Benjamin Francis Webster (March 27, 1909 – September 20, 1973) was an American jazz tenor saxophonist. Born in Kansas City, Missouri, he is considered one of the three most important “swing tenors” along with Coleman Hawkins and Lester Young. Known affectionately as “The Brute” or “Frog”, he had a tough, raspy, and brutal tone on stomps (with growls), yet on ballads he played with warmth and sentiment. He was indebted to alto saxophonist Johnny Hodges, who, he said, taught him to play his instrument.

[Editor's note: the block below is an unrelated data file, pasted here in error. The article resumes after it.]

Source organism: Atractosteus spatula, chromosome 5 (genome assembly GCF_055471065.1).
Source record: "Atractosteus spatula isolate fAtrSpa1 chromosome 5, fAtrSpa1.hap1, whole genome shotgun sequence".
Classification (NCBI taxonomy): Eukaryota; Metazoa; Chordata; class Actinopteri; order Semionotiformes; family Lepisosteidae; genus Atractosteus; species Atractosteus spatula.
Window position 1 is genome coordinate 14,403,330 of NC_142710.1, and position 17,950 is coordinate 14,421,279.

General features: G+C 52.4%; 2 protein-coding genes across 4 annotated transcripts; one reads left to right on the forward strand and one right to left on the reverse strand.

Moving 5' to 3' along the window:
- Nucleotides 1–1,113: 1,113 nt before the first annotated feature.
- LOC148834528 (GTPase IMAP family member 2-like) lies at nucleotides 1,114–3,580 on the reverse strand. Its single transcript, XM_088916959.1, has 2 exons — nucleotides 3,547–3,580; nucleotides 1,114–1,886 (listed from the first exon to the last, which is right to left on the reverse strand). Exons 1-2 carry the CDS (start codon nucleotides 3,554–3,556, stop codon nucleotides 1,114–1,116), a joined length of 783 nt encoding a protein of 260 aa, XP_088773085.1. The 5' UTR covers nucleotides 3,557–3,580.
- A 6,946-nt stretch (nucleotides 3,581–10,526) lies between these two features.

Webster learned to play piano and violin at an early age before taking up the saxophone, although he did return to the piano from time to time, even recording on the instrument occasionally. Once Budd Johnson showed him some basics on the saxophone, Webster began to play that instrument in the Young Family Band (which at the time included Lester Young). Kansas City at this point was a melting pot from which emerged some of the biggest names in 1930s jazz. Webster joined Bennie Moten‘s band in 1932, a grouping which also included Count Basie, Oran “Hot Lips” Page and Walter Page. This era was recreated in Robert Altman‘s film Kansas City.
Webster spent time with quite a few orchestras in the 1930s, including Andy Kirk, the Fletcher Henderson Orchestra in 1934, then Benny Carter, Willie Bryant, Cab Calloway, and the short-lived Teddy Wilson big band.